“The real advantage of having a park or campus design for future hospitals will be the ease in which ‘pods’ can be exchanged for thorough sterilising and each room can have a separate climate control system that can be sterilised. The days of gigantic hospitals with central air systems are over. Too often these mega hospitals are monuments to incompetence, lack of caring and greed rather than beacons of healing and hope. Once given a choice, the public will prefer hospitals that are safer, cleaner and more focused on healing than billing.”
Solomon is quick to express his hope that the new hospital design will address more than just the green space issue. If this is the case, it could indeed become a model for other hospitals appealing to a public that demands increasingly more from its healthcare.
Green space in the community
Besides the obvious enhancement of inpatient and outpatient facilities which, in facilities elsewhere, have both been shown to enhance patient experience and safety and even, in some reported cases, objective parameters like infection rate, the impact on the surrounding community could be profound in terms of civic pride and recreational space.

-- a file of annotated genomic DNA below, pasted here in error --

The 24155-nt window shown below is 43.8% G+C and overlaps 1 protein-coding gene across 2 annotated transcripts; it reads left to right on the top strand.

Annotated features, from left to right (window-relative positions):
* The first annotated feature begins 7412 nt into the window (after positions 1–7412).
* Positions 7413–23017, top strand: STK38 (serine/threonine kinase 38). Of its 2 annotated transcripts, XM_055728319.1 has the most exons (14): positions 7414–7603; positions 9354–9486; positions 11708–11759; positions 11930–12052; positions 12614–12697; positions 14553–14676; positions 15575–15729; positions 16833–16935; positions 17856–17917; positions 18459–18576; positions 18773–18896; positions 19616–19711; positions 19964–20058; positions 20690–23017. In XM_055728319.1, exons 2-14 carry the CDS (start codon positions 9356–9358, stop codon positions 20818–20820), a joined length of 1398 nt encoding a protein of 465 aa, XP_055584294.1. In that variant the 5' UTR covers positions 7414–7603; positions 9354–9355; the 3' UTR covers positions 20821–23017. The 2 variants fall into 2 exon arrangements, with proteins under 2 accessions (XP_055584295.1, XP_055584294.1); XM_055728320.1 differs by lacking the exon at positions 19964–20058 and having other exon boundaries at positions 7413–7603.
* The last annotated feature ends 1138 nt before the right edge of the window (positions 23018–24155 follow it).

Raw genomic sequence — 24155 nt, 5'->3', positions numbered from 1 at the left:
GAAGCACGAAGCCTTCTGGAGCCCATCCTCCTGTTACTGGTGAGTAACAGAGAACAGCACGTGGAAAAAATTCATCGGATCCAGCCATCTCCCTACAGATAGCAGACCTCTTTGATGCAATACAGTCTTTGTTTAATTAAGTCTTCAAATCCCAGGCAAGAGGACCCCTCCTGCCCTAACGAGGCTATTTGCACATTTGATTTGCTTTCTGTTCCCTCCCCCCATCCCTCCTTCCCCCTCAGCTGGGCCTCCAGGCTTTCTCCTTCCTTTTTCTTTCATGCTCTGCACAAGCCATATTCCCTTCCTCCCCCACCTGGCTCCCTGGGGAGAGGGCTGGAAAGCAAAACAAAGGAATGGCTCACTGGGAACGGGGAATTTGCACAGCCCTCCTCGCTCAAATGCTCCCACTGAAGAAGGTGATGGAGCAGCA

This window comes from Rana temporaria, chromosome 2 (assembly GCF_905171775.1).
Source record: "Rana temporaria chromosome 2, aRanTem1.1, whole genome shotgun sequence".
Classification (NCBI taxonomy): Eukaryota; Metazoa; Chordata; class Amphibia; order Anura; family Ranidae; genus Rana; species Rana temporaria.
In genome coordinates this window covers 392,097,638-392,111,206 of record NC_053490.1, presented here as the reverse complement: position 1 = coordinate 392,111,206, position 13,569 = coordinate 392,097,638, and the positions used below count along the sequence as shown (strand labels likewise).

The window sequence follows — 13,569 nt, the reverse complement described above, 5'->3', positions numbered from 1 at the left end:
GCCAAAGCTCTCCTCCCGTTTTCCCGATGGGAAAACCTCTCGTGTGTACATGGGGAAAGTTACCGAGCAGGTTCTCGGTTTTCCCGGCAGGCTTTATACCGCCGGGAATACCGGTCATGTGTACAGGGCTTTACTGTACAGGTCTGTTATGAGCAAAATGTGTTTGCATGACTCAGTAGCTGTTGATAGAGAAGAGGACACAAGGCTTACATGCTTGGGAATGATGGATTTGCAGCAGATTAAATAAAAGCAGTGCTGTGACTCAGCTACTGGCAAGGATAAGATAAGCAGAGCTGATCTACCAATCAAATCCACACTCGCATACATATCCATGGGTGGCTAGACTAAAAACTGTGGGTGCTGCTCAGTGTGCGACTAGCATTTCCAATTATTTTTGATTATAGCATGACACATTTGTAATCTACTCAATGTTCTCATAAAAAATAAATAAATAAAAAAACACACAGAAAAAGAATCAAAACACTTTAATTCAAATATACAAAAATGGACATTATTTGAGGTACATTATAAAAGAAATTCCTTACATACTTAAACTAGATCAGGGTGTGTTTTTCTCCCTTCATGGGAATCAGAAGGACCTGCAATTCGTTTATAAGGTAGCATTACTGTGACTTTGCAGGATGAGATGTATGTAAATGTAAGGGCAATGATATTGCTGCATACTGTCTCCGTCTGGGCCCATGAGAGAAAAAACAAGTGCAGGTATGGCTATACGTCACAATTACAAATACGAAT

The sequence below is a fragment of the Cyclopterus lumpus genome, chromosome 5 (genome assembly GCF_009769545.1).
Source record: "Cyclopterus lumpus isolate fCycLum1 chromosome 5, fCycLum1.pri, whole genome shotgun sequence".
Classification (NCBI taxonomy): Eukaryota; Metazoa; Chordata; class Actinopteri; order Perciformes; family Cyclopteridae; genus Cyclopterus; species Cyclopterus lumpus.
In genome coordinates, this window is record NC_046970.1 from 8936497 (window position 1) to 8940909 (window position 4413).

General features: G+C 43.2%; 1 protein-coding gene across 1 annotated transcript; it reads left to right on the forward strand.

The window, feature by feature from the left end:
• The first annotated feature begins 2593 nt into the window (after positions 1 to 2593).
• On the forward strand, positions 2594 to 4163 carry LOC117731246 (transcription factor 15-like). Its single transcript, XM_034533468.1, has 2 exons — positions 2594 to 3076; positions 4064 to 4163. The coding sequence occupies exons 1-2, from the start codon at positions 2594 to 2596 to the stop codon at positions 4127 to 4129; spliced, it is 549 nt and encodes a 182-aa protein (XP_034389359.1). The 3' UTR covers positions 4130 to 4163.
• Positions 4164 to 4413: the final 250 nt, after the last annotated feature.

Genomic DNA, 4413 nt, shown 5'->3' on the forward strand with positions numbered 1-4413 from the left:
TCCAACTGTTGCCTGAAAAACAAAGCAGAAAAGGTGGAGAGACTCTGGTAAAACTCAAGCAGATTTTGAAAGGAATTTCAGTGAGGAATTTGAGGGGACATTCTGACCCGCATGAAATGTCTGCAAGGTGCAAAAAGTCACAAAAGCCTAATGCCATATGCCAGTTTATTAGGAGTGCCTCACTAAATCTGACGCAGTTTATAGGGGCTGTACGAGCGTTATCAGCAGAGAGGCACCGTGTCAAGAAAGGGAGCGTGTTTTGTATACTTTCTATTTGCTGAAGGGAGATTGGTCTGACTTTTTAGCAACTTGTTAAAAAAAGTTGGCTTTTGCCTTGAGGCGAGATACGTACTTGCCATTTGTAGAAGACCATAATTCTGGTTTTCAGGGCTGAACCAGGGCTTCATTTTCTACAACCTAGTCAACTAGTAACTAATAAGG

Dr Michael Nochomovitz is SVP and Chief Clinical Integration and Network Development Officer at New York Presbyterian Hospital, and was previously the architect and leader of the regional multispecialty physician network and Physician Services Organization which he developed, implemented and managed for University Hospitals in Cleveland.
“There is a reconceptualisation of healthcare in recognising that social determinants play a critical role in outcome from a clinical quality, compliance and financial standpoint,” he explains. “Addressing these social determinants are generally critical to public health and economic development in every community and improving the ambience, safety and impression of the area is more likely to promote adjacent community development.”
Paying attention to the details and keeping stakeholders happy at each step of the building process will be vital to the eventual success of this facility, but there is no doubt that the ergonomic design has become a major talking point in the hospital construction industry.
How healthcare can safeguard itself against cyberthreats
One of the most fundamental lessons from the COVID crisis is that health should always be a priority. In a similar fashion to the human body that frequently fights off viruses and foreign invaders that intend to cause it harm, the sector itself is now a prime target for another type of external threat: cyberattacks.
The figures speak for themselves: between December and January this year, hospitals in the UK were at 89% capacity, with 7,000 fewer available beds than there usually are. As the pandemic increased pressure on hospitals, clinics, and research facilities to create a treatment for patients globally, it has left the sector exposed to hackers who, like a virus, have been targeting it relentlessly and evolving their tactics.